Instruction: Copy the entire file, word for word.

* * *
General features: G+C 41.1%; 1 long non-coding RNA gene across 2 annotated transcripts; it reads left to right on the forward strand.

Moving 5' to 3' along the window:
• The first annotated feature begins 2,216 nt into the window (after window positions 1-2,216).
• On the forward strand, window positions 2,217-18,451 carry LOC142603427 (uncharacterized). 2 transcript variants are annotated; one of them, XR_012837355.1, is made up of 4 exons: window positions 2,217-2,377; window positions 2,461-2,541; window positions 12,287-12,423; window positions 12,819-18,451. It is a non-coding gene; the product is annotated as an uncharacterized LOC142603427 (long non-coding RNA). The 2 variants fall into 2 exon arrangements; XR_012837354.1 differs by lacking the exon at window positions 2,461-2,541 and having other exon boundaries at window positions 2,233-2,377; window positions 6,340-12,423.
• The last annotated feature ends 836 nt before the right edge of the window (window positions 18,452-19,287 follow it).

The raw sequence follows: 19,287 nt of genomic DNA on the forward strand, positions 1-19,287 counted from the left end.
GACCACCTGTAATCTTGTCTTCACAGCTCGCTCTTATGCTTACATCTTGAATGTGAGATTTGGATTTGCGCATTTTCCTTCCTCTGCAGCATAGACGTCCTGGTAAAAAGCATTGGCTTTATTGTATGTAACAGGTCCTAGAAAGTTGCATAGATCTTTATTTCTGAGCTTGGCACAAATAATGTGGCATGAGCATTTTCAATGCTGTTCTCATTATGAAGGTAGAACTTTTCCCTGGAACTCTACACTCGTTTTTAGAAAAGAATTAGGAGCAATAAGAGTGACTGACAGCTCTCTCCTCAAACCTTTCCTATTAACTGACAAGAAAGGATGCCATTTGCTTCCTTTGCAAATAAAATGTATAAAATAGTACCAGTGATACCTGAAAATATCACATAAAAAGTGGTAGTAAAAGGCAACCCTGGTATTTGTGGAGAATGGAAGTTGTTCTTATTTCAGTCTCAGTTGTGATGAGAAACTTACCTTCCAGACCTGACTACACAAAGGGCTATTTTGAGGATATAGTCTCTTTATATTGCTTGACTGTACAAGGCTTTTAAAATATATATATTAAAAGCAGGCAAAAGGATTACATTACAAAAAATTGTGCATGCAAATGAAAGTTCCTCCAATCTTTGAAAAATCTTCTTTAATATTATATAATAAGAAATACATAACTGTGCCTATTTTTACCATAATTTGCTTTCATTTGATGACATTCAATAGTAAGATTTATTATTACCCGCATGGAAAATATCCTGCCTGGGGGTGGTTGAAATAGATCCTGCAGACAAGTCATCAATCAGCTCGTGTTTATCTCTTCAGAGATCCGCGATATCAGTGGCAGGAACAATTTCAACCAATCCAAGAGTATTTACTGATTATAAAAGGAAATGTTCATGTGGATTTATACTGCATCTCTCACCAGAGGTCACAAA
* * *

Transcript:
General features: G+C 41.1%; 1 long non-coding RNA gene across 2 annotated transcripts; it reads left to right on the forward strand.

Moving 5' to 3' along the window:
• The first annotated feature begins 2,216 nt into the window (after window positions 1-2,216).
• On the forward strand, window positions 2,217-18,451 carry LOC142603427 (uncharacterized). 2 transcript variants are annotated; one of them, XR_012837355.1, is made up of 4 exons: window positions 2,217-2,377; window positions 2,461-2,541; window positions 12,287-12,423; window positions 12,819-18,451. It is a non-coding gene; the product is annotated as an uncharacterized LOC142603427 (long non-coding RNA). The 2 variants fall into 2 exon arrangements; XR_012837354.1 differs by lacking the exon at window positions 2,461-2,541 and having other exon boundaries at window positions 2,233-2,377; window positions 6,340-12,423.
• The last annotated feature ends 836 nt before the right edge of the window (window positions 18,452-19,287 follow it).

The raw sequence follows: 19,287 nt of genomic DNA on the forward strand, positions 1-19,287 counted from the left end.
GACCACCTGTAATCTTGTCTTCACAGCTCGCTCTTATGCTTACATCTTGAATGTGAGATTTGGATTTGCGCATTTTCCTTCCTCTGCAGCATAGACGTCCTGGTAAAAAGCATTGGCTTTATTGTATGTAACAGGTCCTAGAAAGTTGCATAGATCTTTATTTCTGAGCTTGGCACAAATAATGTGGCATGAGCATTTTCAATGCTGTTCTCATTATGAAGGTAGAACTTTTCCCTGGAACTCTACACTCGTTTTTAGAAAAGAATTAGGAGCAATAAGAGTGACTGACAGCTCTCTCCTCAAACCTTTCCTATTAACTGACAAGAAAGGATGCCATTTGCTTCCTTTGCAAATAAAATGTATAAAATAGTACCAGTGATACCTGAAAATATCACATAAAAAGTGGTAGTAAAAGGCAACCCTGGTATTTGTGGAGAATGGAAGTTGTTCTTATTTCAGTCTCAGTTGTGATGAGAAACTTACCTTCCAGACCTGACTACACAAAGGGCTATTTTGAGGATATAGTCTCTTTATATTGCTTGACTGTACAAGGCTTTTAAAATATATATATTAAAAGCAGGCAAAAGGATTACATTACAAAAAATTGTGCATGCAAATGAAAGTTCCTCCAATCTTTGAAAAATCTTCTTTAATATTATATAATAAGAAATACATAACTGTGCCTATTTTTACCATAATTTGCTTTCATTTGATGACATTCAATAGTAAGATTTATTATTACCCGCATGGAAAATATCCTGCCTGGGGGTGGTTGAAATAGATCCTGCAGACAAGTCATCAATCAGCTCGTGTTTATCTCTTCAGAGATCCGCGATATCAGTGGCAGGAACAATTTCAACCAATCCAAGAGTATTTACTGATTATAAAAGGAAATGTTCATGTGGATTTATACTGCATCTCTCACCAGAGGTCACAAA